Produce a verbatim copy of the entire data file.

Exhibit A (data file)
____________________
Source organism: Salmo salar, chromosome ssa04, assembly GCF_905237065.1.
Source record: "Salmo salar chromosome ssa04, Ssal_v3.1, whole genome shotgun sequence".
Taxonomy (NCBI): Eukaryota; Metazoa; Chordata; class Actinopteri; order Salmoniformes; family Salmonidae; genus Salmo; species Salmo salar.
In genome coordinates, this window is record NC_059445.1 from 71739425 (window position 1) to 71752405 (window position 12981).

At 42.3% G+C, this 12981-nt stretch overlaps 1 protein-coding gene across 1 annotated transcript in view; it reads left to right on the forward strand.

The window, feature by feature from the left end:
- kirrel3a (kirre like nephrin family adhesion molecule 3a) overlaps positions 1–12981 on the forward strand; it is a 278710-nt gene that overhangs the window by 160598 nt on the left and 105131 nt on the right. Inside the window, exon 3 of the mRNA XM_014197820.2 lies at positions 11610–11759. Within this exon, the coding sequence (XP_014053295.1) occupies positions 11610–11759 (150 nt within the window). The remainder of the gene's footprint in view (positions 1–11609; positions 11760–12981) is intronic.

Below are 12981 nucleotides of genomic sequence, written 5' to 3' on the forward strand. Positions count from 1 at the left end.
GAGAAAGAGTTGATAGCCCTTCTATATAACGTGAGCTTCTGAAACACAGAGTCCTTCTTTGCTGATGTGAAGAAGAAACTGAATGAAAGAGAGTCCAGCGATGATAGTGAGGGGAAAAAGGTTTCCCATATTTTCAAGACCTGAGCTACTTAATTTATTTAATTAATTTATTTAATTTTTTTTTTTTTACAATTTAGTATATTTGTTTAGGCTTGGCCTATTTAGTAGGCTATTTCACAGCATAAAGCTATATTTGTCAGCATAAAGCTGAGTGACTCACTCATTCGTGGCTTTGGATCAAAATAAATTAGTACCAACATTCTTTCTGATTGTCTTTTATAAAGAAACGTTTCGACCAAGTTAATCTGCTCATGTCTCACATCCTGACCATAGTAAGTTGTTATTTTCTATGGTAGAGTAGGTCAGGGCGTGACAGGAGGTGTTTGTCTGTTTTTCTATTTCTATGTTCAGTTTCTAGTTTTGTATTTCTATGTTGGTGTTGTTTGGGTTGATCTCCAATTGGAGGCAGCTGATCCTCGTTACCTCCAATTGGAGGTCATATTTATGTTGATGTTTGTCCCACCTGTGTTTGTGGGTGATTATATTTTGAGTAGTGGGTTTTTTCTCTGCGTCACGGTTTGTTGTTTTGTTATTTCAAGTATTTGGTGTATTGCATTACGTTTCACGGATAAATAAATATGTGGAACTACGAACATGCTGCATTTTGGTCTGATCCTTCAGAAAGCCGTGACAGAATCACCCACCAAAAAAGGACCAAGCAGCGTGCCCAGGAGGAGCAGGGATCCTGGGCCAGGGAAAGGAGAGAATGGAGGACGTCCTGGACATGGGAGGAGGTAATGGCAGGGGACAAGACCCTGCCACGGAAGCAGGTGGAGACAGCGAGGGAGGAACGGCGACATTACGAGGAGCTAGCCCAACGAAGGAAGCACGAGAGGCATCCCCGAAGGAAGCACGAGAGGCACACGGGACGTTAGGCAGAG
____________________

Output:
Source organism: Salmo salar, chromosome ssa04, assembly GCF_905237065.1.
Source record: "Salmo salar chromosome ssa04, Ssal_v3.1, whole genome shotgun sequence".
Taxonomy (NCBI): Eukaryota; Metazoa; Chordata; class Actinopteri; order Salmoniformes; family Salmonidae; genus Salmo; species Salmo salar.
In genome coordinates, this window is record NC_059445.1 from 71739425 (window position 1) to 71752405 (window position 12981).

At 42.3% G+C, this 12981-nt stretch overlaps 1 protein-coding gene across 1 annotated transcript in view; it reads left to right on the forward strand.

The window, feature by feature from the left end:
- kirrel3a (kirre like nephrin family adhesion molecule 3a) overlaps positions 1–12981 on the forward strand; it is a 278710-nt gene that overhangs the window by 160598 nt on the left and 105131 nt on the right. Inside the window, exon 3 of the mRNA XM_014197820.2 lies at positions 11610–11759. Within this exon, the coding sequence (XP_014053295.1) occupies positions 11610–11759 (150 nt within the window). The remainder of the gene's footprint in view (positions 1–11609; positions 11760–12981) is intronic.

Below are 12981 nucleotides of genomic sequence, written 5' to 3' on the forward strand. Positions count from 1 at the left end.
GAGAAAGAGTTGATAGCCCTTCTATATAACGTGAGCTTCTGAAACACAGAGTCCTTCTTTGCTGATGTGAAGAAGAAACTGAATGAAAGAGAGTCCAGCGATGATAGTGAGGGGAAAAAGGTTTCCCATATTTTCAAGACCTGAGCTACTTAATTTATTTAATTAATTTATTTAATTTTTTTTTTTTTACAATTTAGTATATTTGTTTAGGCTTGGCCTATTTAGTAGGCTATTTCACAGCATAAAGCTATATTTGTCAGCATAAAGCTGAGTGACTCACTCATTCGTGGCTTTGGATCAAAATAAATTAGTACCAACATTCTTTCTGATTGTCTTTTATAAAGAAACGTTTCGACCAAGTTAATCTGCTCATGTCTCACATCCTGACCATAGTAAGTTGTTATTTTCTATGGTAGAGTAGGTCAGGGCGTGACAGGAGGTGTTTGTCTGTTTTTCTATTTCTATGTTCAGTTTCTAGTTTTGTATTTCTATGTTGGTGTTGTTTGGGTTGATCTCCAATTGGAGGCAGCTGATCCTCGTTACCTCCAATTGGAGGTCATATTTATGTTGATGTTTGTCCCACCTGTGTTTGTGGGTGATTATATTTTGAGTAGTGGGTTTTTTCTCTGCGTCACGGTTTGTTGTTTTGTTATTTCAAGTATTTGGTGTATTGCATTACGTTTCACGGATAAATAAATATGTGGAACTACGAACATGCTGCATTTTGGTCTGATCCTTCAGAAAGCCGTGACAGAATCACCCACCAAAAAAGGACCAAGCAGCGTGCCCAGGAGGAGCAGGGATCCTGGGCCAGGGAAAGGAGAGAATGGAGGACGTCCTGGACATGGGAGGAGGTAATGGCAGGGGACAAGACCCTGCCACGGAAGCAGGTGGAGACAGCGAGGGAGGAACGGCGACATTACGAGGAGCTAGCCCAACGAAGGAAGCACGAGAGGCATCCCCGAAGGAAGCACGAGAGGCACACGGGACGTTAGGCAGAG